It's the middle of summer, and you've just turned on your air conditioner to get some relief from the heat. But as the cool air starts blowing, you notice water dripping from the vents and accumulating on the floor. Uh oh. That's not supposed to happen.
Excessive condensation is a sign that something's not right with your AC system. So, what causes excessive condensation from air conditioning? It could be your unit is low on coolant levels, the air filters are dirty, or that it might be time to replace your outdated unit.
Here are 7 potential culprits behind the buildup of moisture.
Low refrigerant levels can occur slowly over time due to small leaks in the AC system or can happen suddenly if there is a major leak. Some signs that refrigerant levels are getting too low include:
Don't ignore signs of low refrigerant or leaks! Have an HVAC technician inspect the system and top off the refrigerant levels. A leak may need to be repaired to prevent recurrence of the issue. Monitoring refrigerant levels is key to preventing condensation and ensuring efficient operations.
When was the last time you changed your AC's air filter? A clogged, dirty filter restricts proper airflow through the system. This causes the evaporator coils to operate at colder temperatures than normal, resulting in extra condensation buildup. Changing the filter allows air to flow freely again and brings the coils back up to the proper temp. Take a minute to check your filter - a clean one can work wonders!
An improper drainage setup is one of the most common reasons for overflowing condensation from AC systems. Here are some key problems to look out for:
Taking steps to ensure clear, properly sloped drain lines are key to preventing condensation overflow. Consult HVAC manuals for drainage requirements specific to your system. Proper drainage setup makes all the difference!
Don't crank your AC down to arctic temperatures! The colder you set your thermostat, the harder the system has to work to reach that temp. This strains the unit and results in extra cold evaporator coils that attract moisture. Set your thermostat at a reasonable level - somewhere between 68-72 degrees F is optimal. The system will remove humidity efficiently without being overburdened.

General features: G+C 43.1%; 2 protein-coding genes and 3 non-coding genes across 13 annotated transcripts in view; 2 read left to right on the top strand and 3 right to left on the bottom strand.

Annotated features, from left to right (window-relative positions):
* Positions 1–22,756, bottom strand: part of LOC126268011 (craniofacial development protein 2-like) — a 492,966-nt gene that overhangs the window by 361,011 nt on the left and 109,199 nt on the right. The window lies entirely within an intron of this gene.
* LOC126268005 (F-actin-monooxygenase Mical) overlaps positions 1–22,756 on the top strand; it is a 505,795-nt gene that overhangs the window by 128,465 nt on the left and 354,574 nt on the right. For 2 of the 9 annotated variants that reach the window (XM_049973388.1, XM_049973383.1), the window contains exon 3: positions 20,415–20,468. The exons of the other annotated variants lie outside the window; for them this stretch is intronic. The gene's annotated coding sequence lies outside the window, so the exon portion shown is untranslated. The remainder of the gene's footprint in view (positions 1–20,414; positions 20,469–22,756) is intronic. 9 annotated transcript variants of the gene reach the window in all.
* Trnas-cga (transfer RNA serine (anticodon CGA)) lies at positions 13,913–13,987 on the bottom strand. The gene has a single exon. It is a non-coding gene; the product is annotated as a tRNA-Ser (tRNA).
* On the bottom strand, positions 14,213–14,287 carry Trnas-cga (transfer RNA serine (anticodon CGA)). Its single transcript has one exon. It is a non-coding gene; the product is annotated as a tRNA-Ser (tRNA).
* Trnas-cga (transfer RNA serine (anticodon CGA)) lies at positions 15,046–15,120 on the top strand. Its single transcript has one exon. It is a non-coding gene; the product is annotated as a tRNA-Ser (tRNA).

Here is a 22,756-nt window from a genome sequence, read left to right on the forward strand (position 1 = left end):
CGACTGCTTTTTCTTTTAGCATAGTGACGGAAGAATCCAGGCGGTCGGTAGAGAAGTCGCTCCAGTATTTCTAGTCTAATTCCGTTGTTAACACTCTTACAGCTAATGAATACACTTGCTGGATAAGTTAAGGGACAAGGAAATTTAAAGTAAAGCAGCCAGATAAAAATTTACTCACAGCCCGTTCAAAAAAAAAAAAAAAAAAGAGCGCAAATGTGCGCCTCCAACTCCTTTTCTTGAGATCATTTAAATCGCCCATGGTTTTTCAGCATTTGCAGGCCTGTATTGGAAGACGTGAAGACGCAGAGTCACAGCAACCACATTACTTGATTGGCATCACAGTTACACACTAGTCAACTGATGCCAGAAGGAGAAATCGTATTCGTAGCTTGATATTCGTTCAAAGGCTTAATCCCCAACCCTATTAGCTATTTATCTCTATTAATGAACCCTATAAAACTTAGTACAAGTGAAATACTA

When the humidity levels outside are high, it poses challenges for your air conditioner. Your AC unit works by pulling hot, humid air from your home into the system. It cools this air down to remove moisture, then pumps the now cool, dry air back into your rooms.
However, during periods of extreme humidity, the outdoor air is already saturated with moisture. This taxes your AC system as it now has to work extra hard to wring all that excess moisture from the air before cooling and recirculating it. The evaporator coils have to drop to very cold temperatures to sufficiently remove the high moisture content.
This strain on your AC from overly humid outdoor air can lead to ice buildup on the coils. It also results in much more condensation dripping from the unit. No matter how efficiently your AC operates, very humid external conditions decrease its ability to effectively lower indoor humidity levels.
Running a dehumidifier inside can help ease the burden by dealing with some of the humidity in the home. Keeping doors and windows closed also minimizes the amount of humid outdoor air coming inside. While at the mercy of Mother Nature, being aware of high humidity days and taking steps to reduce moisture can help keep your AC condensation troubles in check.
Having an AC unit that's too large for your space can cause problems beyond just condensation buildup. Here are some other effects of an oversized unit:
When it's time to replace your AC system, make sure it's sized appropriately for your home's square footage. A unit that's too large causes inefficiency, higher costs, and potential repairs down the road. Right-sized = comfort for you and your wallet!
While a minor issue, an AC unit that is not level can contribute to condensation drainage problems. The coils may not drain properly, resulting in excess moisture. Make sure your outdoor AC compressor unit is installed on a level surface to help eliminate potential dripping issues. Proper leveling goes a long way!
Excessive condensation cascading out of your air vents is an annoying problem, but fixing it is usually within your grasp. With some maintenance, adjustments, and troubleshooting of potential issues, you can get that dripping under control and enjoy cool comfort without the hassle. Just be sure to act promptly when you notice excess moisture so the situation doesn't get out of hand. A few simple solutions can take care of it and get your AC back in working order.
About 24/7 AC Repair Garland
Looking to install or replace your HVAC system? Perhaps you need emergency air conditioning repair. Whatever the case, you can count on 24/7 AC Repair Garland to lend a helping hand. We're timely, proficient, and fully licensed and insured. Please call us at (214) 206-4356 to get an estimate.